07 March 2011

Learning to love what I love

When I started seriously gardening in my teens, all I grew was roses. I wanted those huge, opulent, complex, fragrant flowers. I would flip through catalogs and books, totally absorbed in the incredible close-up images. When my own plants produced their first blooms, I bent down, cradling them in my hands like a lover, their scent, texture, and color filling all my senses. Pure joy.

Then I started getting educated. I read books on garden design, got the my first horticulture degree, and learned about things like foliage and year-round interest. I learned that focusing totally on lovely flowers was a rookie mistake, that “real” garden designers grow plants with leaves and stems that look great for months and months rather than flash-in-the-pan effect of floral drama queens. I'm grateful for that education -- it lead me to learn to appreciate the simple, reliable joys of plants like cardoons and bronze fennel.

Somewhere, though, in learning what I "ought" to love I lost track of some of the things I actually love. It turns out that, though I like reliable backdrop plants that look great all year, what I really love is the ephemeral. I WANT my garden to flare up in gorgeous color one day that is gone the next. That's why I live in Michigan. I love spring, and summer and fall, the change, the dynamism. I even love winter – the long peace, the planning, the slowly, tortuously building anticipation that leaves me literally shaking, dancing, laughing with joy when those first crocuses and snowdrops show themselves.
 Steady, reliable performers that don't have an off season are all well and good if you are designed a landscape for a business or park that needs to look good all the time. But I want more in my home garden. I want drama. I want anticipation. I'm happy to accept some ungangly forms or awkward bare spots in exchange for those thrilling, long-awaited moments of sheer perfect unimaginable beauty. The peonies, lilies, tulips, roses, gladiolus, chrysanthemums and all the rest.

I've learned to laugh it off when someone pulls out the tired old line about mature gardeners focusing on foliage rather than flowers. I'm going to plant what I love because I love it, let the designers and experts think what they will. I'd rather be deliriously happy than 'right' any day.

9 comments:

Mrs Bok - The Bok Flock said...

Love this passionate post, I love bright startling flowers and maybe that is why the showiest blooms don't last that long, to make us appreciate them when they're here.

scottweberpdx said...

Couldn't agree more...and one of the reasons I can't bring myself to plant shrubs in my garden. I have the tiniest garden ever...and giving up space to something that, while pleasant enough all year, is just so static and boring irks me. I want the ups, the downs...the "dynamism" as you state. I want the garden to feel like there is always something going on...the change and growth (and even decline) are what's exciting. I do love foliage, form, etc., and am conscious of multi-season interest, but not at the expense of MY interest! In the end, a garden need only make it's gardener happy...everything else is gravy ;-)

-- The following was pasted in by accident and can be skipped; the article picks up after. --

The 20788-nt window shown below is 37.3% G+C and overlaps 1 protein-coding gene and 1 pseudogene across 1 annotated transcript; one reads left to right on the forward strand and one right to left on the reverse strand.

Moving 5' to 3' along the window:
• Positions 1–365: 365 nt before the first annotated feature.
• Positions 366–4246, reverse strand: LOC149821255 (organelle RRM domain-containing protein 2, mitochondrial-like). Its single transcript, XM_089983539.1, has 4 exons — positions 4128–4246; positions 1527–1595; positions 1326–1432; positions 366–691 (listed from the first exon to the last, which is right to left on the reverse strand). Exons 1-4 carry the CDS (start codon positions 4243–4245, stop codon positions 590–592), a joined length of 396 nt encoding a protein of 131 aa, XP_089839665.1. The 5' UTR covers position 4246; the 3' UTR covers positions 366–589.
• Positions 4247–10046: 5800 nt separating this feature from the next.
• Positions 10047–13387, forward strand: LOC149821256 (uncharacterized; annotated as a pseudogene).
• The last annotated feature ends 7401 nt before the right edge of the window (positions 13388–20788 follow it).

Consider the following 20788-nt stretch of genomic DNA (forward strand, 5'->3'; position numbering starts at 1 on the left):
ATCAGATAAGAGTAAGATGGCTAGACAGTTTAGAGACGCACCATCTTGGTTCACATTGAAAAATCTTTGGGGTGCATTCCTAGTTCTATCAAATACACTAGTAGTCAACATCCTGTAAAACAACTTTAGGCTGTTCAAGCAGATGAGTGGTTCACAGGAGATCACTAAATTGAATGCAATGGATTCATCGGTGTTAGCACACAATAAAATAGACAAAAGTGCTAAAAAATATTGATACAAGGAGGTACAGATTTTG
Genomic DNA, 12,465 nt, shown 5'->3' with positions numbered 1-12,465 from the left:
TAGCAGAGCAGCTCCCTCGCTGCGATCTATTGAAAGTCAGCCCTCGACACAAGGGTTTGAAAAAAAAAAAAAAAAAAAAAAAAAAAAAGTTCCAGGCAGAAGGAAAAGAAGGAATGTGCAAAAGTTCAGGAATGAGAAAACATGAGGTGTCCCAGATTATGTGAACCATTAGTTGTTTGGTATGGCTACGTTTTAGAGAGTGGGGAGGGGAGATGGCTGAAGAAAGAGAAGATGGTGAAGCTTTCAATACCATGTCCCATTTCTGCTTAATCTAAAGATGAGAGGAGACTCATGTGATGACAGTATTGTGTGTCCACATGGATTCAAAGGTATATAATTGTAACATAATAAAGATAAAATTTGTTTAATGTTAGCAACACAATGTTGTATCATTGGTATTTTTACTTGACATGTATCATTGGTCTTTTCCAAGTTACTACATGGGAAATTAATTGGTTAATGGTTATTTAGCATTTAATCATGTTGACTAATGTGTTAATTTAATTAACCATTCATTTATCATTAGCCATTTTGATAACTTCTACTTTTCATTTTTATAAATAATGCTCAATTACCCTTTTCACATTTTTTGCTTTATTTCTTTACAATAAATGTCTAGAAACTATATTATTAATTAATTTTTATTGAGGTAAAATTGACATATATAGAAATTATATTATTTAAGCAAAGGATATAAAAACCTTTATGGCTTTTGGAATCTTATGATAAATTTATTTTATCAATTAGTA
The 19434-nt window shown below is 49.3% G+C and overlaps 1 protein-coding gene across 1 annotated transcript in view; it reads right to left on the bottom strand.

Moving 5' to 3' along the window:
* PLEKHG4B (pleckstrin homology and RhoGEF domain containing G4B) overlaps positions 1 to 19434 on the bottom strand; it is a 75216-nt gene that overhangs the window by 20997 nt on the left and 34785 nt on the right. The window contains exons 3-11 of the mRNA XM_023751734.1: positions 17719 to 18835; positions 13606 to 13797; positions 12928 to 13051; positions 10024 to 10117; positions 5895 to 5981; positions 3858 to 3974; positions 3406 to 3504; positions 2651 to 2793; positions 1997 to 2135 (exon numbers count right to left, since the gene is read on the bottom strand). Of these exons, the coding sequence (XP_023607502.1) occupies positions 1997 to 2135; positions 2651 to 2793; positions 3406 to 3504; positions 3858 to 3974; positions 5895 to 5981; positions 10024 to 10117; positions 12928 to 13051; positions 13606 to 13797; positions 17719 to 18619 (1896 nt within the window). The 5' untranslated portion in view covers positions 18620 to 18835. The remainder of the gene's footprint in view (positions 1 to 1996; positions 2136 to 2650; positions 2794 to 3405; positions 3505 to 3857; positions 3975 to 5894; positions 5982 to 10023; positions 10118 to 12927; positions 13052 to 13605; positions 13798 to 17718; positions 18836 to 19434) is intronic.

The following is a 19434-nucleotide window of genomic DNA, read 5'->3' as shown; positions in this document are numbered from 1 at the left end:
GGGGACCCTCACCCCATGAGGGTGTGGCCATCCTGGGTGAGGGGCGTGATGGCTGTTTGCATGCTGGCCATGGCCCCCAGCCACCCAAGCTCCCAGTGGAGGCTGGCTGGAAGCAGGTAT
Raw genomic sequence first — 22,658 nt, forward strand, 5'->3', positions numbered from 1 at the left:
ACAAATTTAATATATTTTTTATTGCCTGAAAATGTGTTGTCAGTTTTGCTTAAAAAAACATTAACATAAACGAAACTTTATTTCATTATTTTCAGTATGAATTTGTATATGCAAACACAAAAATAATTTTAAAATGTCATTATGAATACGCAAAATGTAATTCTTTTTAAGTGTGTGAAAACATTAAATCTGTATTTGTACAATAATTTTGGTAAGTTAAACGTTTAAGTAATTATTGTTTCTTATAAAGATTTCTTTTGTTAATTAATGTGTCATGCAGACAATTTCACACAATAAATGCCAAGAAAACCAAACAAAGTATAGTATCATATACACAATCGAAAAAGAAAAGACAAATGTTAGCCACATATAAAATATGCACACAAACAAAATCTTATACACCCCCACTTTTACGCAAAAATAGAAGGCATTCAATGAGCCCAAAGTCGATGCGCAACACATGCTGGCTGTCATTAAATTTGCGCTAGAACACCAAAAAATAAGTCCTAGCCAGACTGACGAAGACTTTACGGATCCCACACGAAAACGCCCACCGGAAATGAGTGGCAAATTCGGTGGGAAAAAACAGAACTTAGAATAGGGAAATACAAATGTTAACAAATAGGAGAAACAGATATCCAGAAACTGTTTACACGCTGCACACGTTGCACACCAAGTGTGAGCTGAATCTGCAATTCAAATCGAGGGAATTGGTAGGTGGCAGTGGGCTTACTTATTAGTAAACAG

Commonweeder said...

I am in agreement - although I am glad that I have a few,very few, roses that bloom for longer than three weeks- which is the bloom season of the Rose Walk. Lots of other 'ephemerals' to keep me happy the rest of the year.

danger garden said...

Wonderful post! While we are pretty much polar opposites (I'm the foliage lover) I agree that gardening for your personal enjoyment is what it's all about. If you don't love it then what's the point? Carry on rose lover!

Tom said...

I'm with you on this one. My yard is full of things that bloom for about a week and they disappear until the next year. I've always been a huge fan of planting for each month instead of planting so that everything is in bloom from may-october. By that point the flowers become no different than the foliage and what's the fun in that. A hardwood forest with a carpet of trout lilies and dutchman's breeches would not be as exciting if you saw it all summer. Besides if you garden with ephemerals you can fit so many more plants into a single patch of land than you can with stuff that's up all season!

elizabethneubauer said...

Well said.

Gail said...

Spot on!

Kat said...

I couldn't agree more. Although I love designing gardens for other people, I don't do it for myself. I garden for the plants. I don't really care if they make sense in a border. They are there because I love them and seeing them makes me happy.

hare majesteit said...

So true, if everyone did things the officially perfect way you suppose to do it according to the books, every garden has the same plants. BORING!!

My neighbour for instance, doesnt like my garden. Probably too chaotic for the lovers of maintainance free, and modern gardens.

When i walk trough my "chaotic and slobby" garden, every day i discover something new. Snowdrops, crocusses, narcisses, papavers(from small white and pastel ones to an mauve orientalis one who turned out to be red :S but i cant get it over my heart to get it out cause besides the color its a pretty flower), to nigella,to forget me not, to digitalis...

The joy of discovering something new in bloom, is what makes gardening fun for me, to watch the bees enjoy the paparver orientalis even when its mis-colored...

Nowadays people in this country (holland) choose lots of gravel and brick for their maintainance free gardens. Let them sow their gravel and their expensive stones an call my green garden ugly, i know better :)

lol it seems that this post triggered something in me, keep up the good work, and just plant everything you love, even if in the books they say you should't, cause gardening is experimenting, maybe youll discover the best combinations with your fresh point of view if you dont follow the rules :)